Construction continues at the Yokohama plant in West Point. The city received $128,098 more in sales tax revenue from the Mississippi Department of Revenue last fiscal year than it did the previous. Mayor Robbie Robinson and local businessmen say the coming plant is part of the uptick. Photo by: Luisa Porter/Dispatch Staff
July 19, 2014 10:47:07 PM
WEST POINT -- Sales tax revenue is up in this Clay County town.
Altogether, the city received $128,098 more in sales tax revenue from the Mississippi Department of Revenue for the last fiscal year than it did for the previous.
A big part of that increase is this: Last year Japanese tire maker Yokohama broke ground on what will eventually be a 5 million square foot manufacturing plant in the town. Yokohama has said the facility, slated to be at full capacity by 2023, will bring up to 2,000 jobs to the area through the next decade.
Despite the fact that the facility is still in the construction phase and has not yet produced a tire, Mayor Robbie Robinson, in an interview last week, said Yokohama is certainly part of the sales tax revenue increase.
Roughly 200 people are working at the job site each day, not including truck drivers that come and go, according to Joe Max Higgins, the CEO of the Golden Triangle Development LINK. It's obviously not just those couple hundred people driving up sales tax revenue, though.
So why the increase? Robinson has a theory.
"It has helped create a positive frame of mind," he said.
What Robinson meant was that after years of West Point and Clay County having high unemployment numbers after a decade of plant closures and job losses, the Yokohama news has put positivity in the air and, he said, "changed the outlook."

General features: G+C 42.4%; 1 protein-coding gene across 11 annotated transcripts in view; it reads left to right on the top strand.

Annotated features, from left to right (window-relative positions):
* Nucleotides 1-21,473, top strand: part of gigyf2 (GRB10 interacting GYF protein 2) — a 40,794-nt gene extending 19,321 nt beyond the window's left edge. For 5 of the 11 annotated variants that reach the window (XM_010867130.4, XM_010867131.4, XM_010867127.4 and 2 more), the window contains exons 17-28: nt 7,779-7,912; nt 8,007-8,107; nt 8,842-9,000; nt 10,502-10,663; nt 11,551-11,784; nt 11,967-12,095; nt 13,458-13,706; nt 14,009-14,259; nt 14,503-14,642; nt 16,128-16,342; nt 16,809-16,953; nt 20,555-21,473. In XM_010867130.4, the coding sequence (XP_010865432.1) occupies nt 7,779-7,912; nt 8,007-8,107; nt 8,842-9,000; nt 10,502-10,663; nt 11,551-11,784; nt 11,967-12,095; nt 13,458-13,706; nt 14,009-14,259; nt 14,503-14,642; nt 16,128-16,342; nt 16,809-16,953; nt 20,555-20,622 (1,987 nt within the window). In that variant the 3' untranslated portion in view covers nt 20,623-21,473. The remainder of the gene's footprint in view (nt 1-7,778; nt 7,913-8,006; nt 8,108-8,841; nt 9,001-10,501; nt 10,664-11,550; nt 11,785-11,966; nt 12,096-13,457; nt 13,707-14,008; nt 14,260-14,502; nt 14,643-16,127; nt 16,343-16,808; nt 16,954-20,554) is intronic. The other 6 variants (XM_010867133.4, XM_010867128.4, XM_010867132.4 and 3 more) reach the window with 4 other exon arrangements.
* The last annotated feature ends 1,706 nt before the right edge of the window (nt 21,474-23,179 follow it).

Robinson explained that if someone has been thinking of purchasing a new truck, or a washer and dryer, they might hesitate if tough times seem to have no end. The news of 2,000 jobs coming to town, has a way of brightening moods. Consequently, maybe someone decides to go ahead and install a new roof, or buy that washer and dryer.
That's not to say Yokohama has not directly impacted the town's economy at least to some extent.
Jim Swoope, the manager of the Ritz Cafe on Commerce Street, said he has seen Yokohama officials dining at the downtown spot on several locations over the last few months. But in general, too, the dining room has been more packed.
"Without a doubt, our crowds have been up," Swoope said.
Phillip Dimino, the owner of Phillip's Hardware on Highway 45, has also seen more traffic in his store and an increase in spending and purchasing. It has been a slow climb spread throughout the last year, but it's been steady, he said.
"I think, in general, across the board, West Point is making more progress," Dimino said.
Like Robinson, Dimino said while Yokohama was a big spark, it's not the only part of the equation. The region simply bottomed out and leveled off, Dimino said, and now it is beginning to rise. He has noticed more construction around town and simply more activity, he said.
The numbers support his argument.
The city recently received $229,091 from the state Department of Revenue. That is the town's share of taxes collected from retail and restaurant sales in May 2014. That's approximately $52,953 more than what it received for retail and restaurant sales in May 2013.
Out-of-town traffic is contributing to the uptick in sales tax revenue, too. West Point's tourism tax collection this month was $23,908, a $5,451 jump over last.
"It's a general mix," Dimino said. "But the outlook is much brighter."
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